Gene2vec: distributed representation of genes based on co-expression
Existing functional description of genes are categorical, discrete, and mostly through manual process. In this work, we explore the idea of gene embedding, distributed representation of genes, in the spirit of word embedding.
From a pure data-driven fashion, we trained a 200-dimension vector representation of all human genes, using gene co-expression patterns in 984 data sets from the GEO databases. These vectors capture functional relatedness of genes in terms of recovering known pathways - the average inner product (similarity) of genes within a pathway is 1.52X greater than that of random genes. Using t-SNE, we produced a gene co-expression map that shows local concentrations of tissue specific genes. We also illustrated the usefulness of the embedded gene vectors, laden with rich information on gene co-expression patterns, in tasks such as gene-gene interaction prediction.
We proposed a machine learning method that utilizes transcriptome-wide gene co-expression to generate a distributed representation of genes. We further demonstrated the utility of our distribution by predicting gene-gene interaction based solely on gene names. The distributed representation of genes could be useful for more bioinformatics applications.
KeywordsDistributed representation Gene2Vec Gene co-expression Embedding Word2vec Gene-gene interaction
Area Under Curve
Gene Expression Omnibus
Gene-gene interaction predictor neural network
Natural language processing
Principal component analysis
Pearson Correlation Coefficient
Rectified Linear Units
t-Distributed Stochastic Neighbor Embedding
Genes, discrete segments of the genome that are transcribed, are basic building blocks of molecular biological systems. Although almost all transcripts in the human genome have been identified, functional annotation of genes is still a challenging task. Most existing annotation efforts organize genes into functional categories, e.g., pathways, or represent their relationship into networks. Pathways and networks crystallize biological knowledge and are convenient qualitative conceptualization of gene functions. Yet the exact functions of a gene are often more subtle and elusive to be expressed in qualitative terms.
The challenge of creating a quantitative semantic representation of discrete units of a complex system is not unique to gene systems. For a long time, creating a quantitative representation of words had been challenging for linguistic modeling. Hinton proposed the pioneering idea of ‘learning distributed representations of words’ , i.e., representing the semantics of a word by mapping them to vectors in a high-dimension space. However, Hinton’s idea did not lead to real implementation in mainstream natural language processing (NLP) research, until recently. The word2vec model achieved success in NLP modeling . This process of distributed representation is often called neural embedding because the embedding function is often expressed by a neural network with a large number of parameters. This success of word2vec inspires us to investigate the possibility to represent gene functions via neural embedding.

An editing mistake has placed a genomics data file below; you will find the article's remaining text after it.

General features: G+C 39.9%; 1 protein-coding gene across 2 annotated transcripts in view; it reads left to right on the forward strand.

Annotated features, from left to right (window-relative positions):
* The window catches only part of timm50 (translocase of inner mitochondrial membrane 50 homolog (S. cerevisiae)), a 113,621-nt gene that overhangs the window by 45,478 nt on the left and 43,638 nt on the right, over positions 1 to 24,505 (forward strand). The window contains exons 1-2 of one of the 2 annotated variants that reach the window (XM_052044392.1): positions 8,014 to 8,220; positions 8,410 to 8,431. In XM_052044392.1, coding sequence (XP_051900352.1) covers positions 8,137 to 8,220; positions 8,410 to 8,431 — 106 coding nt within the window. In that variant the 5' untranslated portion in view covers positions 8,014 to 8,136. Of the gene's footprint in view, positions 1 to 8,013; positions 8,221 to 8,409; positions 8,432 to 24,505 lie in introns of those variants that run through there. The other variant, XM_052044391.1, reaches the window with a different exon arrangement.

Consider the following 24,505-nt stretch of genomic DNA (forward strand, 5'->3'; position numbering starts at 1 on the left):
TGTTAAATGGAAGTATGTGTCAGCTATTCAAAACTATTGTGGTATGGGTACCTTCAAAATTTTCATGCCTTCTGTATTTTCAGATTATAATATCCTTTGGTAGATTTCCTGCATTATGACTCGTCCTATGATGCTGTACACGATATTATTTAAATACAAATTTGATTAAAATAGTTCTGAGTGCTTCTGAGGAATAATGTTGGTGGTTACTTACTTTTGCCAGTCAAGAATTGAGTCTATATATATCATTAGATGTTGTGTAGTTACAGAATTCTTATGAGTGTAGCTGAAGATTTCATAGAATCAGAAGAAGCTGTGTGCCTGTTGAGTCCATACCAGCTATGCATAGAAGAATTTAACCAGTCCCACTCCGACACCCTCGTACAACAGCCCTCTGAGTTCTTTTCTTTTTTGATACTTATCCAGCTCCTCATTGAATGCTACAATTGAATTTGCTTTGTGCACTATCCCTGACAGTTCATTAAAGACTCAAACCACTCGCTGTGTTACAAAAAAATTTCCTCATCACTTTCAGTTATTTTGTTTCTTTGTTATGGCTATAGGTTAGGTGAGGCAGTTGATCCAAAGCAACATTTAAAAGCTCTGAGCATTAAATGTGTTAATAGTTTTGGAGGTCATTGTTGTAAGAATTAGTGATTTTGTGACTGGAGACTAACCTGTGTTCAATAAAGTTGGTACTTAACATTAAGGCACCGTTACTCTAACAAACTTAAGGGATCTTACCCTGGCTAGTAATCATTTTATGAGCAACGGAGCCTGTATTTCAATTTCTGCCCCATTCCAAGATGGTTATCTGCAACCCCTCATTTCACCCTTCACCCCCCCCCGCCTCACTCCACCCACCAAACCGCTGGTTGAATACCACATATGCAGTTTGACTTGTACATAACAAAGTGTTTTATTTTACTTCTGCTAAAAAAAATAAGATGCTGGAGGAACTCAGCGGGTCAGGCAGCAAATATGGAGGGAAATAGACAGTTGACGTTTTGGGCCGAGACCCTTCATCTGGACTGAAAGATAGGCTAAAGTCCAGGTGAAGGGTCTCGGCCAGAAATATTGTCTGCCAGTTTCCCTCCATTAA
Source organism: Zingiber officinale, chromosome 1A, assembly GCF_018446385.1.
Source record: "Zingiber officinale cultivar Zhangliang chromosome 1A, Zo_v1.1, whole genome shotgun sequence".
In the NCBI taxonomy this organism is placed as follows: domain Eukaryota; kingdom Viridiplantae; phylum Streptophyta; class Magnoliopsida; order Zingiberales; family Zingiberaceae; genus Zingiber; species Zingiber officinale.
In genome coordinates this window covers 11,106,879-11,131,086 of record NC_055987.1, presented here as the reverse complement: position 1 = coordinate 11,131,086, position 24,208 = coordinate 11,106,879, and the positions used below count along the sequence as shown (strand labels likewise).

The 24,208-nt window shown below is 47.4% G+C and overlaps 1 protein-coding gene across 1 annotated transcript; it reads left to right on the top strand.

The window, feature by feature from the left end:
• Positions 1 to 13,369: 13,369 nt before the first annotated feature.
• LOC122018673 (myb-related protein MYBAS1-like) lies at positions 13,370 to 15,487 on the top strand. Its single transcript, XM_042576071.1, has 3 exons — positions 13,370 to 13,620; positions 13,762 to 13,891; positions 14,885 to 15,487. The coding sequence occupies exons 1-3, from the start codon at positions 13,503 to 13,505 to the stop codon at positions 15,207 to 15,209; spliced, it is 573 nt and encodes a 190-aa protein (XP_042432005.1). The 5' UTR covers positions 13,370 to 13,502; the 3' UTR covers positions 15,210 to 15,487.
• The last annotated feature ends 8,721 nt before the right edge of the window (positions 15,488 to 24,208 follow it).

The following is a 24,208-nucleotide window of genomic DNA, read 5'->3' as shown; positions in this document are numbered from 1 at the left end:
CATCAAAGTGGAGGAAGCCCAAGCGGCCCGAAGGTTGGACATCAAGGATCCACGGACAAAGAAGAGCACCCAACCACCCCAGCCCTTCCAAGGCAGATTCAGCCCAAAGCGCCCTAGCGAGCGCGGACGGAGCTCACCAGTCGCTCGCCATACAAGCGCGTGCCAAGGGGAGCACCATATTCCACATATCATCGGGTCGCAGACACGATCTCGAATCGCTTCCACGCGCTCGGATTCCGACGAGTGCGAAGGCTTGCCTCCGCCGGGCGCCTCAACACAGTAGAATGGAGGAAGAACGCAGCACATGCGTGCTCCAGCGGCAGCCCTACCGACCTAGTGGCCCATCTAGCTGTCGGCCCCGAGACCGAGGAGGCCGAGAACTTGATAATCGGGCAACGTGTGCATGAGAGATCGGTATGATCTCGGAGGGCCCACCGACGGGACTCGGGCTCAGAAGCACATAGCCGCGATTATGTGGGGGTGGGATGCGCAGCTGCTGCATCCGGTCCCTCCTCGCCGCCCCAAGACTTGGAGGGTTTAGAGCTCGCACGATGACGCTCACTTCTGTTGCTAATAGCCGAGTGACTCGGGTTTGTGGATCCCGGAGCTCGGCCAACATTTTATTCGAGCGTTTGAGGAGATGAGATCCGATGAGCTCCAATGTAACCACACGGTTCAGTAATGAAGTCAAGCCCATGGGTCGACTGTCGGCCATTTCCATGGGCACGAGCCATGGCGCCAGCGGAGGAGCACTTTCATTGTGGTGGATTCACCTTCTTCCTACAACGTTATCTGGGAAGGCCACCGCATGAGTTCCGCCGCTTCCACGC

In this study, we aim to represent genes as vectors in a high-dimension space, i.e., a gene embedding. In the word2vec model , a word embedding is trained by maximizing the probability of word co-occurrences in context, i.e., only a few words apart in a same sentence. Analogously, we defined the context of a gene by the other genes that co-expressed with it. We derive an embedding such that the probability of the context of a gene is maximized. While it is possible to train a gene embedding using the standard NLP word embedding by using a biomedical corpus, such as the PubMed abstracts, published literature is incomplete and biased towards genes that are well-studied. Therefore, we intended to adopt a purely data-driven fashion.
Using co-expression patterns of all human genes in 984 whole transcriptome human gene expression data sets from Gene Expression Omnibus (GEO), we learned a gene embedding using a neural network. We show that our embedding grouped related genes in clusters. Moreover, we demonstrate the usefulness of the learned gene embedding to downstream tasks in the problem of prediction of gene-gene interaction.
We chose to use GEO data with rationale from both biological and technical aspects. In cellular systems, the mRNA expression levels represent activities of genes with fine resolutions. Over the past 10–20 years, GEO deposits the majority of microarray-based gene expression data in various conditions. Although the recent development of RNA-sequencing has generated transcriptomic data with advantages in both accuracy and scales than array-based data, the large cohort of GEO data provides features that are more suitable for our work. GEO data have been curated for over 10 years and hence, the measurement covers a wide range of cell and tissue types, cellular conditions, disease status, and developmental stages. As our ultimate goal is to build a gene co-expression map that could be used for inferences in various conditions, we collected GEO data for our task. In addition, we chose one single platform to reduce technical variability and required the organism to be Homo sapiens.